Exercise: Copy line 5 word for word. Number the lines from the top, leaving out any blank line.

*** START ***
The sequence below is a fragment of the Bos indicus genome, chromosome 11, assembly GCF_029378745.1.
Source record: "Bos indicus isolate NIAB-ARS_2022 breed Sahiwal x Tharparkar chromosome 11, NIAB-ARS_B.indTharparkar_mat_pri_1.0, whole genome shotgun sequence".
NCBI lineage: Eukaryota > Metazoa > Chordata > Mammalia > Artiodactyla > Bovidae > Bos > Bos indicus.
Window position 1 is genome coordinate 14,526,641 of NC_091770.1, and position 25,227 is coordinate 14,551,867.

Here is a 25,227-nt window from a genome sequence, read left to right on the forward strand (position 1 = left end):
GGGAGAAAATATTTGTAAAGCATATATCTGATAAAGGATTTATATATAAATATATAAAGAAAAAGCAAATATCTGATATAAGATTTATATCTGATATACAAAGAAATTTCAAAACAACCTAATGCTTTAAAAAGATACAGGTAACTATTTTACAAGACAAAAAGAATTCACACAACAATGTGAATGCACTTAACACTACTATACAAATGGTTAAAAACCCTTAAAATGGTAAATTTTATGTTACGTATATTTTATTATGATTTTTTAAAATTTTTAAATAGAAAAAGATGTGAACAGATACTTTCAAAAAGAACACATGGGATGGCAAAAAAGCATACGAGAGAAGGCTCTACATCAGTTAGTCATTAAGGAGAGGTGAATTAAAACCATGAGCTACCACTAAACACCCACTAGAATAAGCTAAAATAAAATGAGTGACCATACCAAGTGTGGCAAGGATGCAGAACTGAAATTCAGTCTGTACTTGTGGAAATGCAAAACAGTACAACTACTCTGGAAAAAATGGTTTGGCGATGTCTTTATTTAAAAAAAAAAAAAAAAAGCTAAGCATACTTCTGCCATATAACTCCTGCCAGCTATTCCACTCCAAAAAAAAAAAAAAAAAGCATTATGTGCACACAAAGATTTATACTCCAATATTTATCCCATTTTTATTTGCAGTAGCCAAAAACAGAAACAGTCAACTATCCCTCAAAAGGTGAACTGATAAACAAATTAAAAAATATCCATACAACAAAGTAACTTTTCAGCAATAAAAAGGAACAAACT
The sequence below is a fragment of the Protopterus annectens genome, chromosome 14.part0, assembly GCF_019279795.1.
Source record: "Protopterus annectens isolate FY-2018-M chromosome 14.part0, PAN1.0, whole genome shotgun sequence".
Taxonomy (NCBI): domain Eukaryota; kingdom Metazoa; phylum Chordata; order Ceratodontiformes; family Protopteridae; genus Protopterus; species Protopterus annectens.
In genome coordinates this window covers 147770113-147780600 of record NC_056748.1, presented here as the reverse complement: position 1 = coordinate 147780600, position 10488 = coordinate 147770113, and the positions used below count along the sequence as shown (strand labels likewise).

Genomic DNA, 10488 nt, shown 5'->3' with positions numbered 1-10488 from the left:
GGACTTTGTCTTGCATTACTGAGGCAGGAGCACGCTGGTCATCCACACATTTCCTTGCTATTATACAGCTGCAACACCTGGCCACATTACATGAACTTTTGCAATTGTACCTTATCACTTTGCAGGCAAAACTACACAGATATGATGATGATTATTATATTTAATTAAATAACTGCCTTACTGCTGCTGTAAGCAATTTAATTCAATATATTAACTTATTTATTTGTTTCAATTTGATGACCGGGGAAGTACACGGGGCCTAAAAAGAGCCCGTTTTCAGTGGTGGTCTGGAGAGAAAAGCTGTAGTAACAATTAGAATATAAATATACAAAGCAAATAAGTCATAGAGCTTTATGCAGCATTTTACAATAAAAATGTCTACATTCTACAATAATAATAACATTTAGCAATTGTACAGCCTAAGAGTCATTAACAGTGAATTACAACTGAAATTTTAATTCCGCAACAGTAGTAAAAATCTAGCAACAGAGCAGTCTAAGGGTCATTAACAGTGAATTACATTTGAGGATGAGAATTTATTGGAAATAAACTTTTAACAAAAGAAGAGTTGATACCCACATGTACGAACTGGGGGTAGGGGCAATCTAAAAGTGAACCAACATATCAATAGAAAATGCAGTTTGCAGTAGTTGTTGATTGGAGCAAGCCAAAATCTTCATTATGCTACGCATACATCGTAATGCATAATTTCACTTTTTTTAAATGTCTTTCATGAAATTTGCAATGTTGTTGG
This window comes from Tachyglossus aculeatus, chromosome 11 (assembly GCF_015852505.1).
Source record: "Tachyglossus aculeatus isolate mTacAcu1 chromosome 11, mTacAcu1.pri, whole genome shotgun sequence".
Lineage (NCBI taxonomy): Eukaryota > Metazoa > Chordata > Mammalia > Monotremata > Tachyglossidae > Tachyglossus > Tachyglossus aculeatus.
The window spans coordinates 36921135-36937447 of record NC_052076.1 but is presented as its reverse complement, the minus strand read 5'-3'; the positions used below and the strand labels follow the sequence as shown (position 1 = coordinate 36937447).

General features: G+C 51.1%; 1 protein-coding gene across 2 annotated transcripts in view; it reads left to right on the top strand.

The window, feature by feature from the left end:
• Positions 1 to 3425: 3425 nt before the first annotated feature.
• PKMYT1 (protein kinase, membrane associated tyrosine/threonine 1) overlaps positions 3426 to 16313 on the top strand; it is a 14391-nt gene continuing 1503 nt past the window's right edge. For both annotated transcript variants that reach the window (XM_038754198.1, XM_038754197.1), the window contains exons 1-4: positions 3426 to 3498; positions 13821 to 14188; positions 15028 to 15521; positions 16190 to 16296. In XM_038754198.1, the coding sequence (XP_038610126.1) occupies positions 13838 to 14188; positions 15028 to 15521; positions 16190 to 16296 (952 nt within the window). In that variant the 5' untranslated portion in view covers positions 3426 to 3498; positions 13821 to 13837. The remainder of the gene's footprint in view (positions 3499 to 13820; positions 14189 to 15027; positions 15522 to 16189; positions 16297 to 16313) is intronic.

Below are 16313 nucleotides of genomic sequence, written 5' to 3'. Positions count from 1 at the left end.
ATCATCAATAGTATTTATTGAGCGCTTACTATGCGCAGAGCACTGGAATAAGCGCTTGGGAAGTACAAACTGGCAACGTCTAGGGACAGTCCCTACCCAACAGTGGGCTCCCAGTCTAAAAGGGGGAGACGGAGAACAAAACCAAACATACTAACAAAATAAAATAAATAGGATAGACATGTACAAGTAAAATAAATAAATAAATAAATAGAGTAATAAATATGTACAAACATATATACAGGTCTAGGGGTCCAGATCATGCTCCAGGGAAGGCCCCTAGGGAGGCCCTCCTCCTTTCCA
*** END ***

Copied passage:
Here is a 25,227-nt window from a genome sequence, read left to right on the forward strand (position 1 = left end):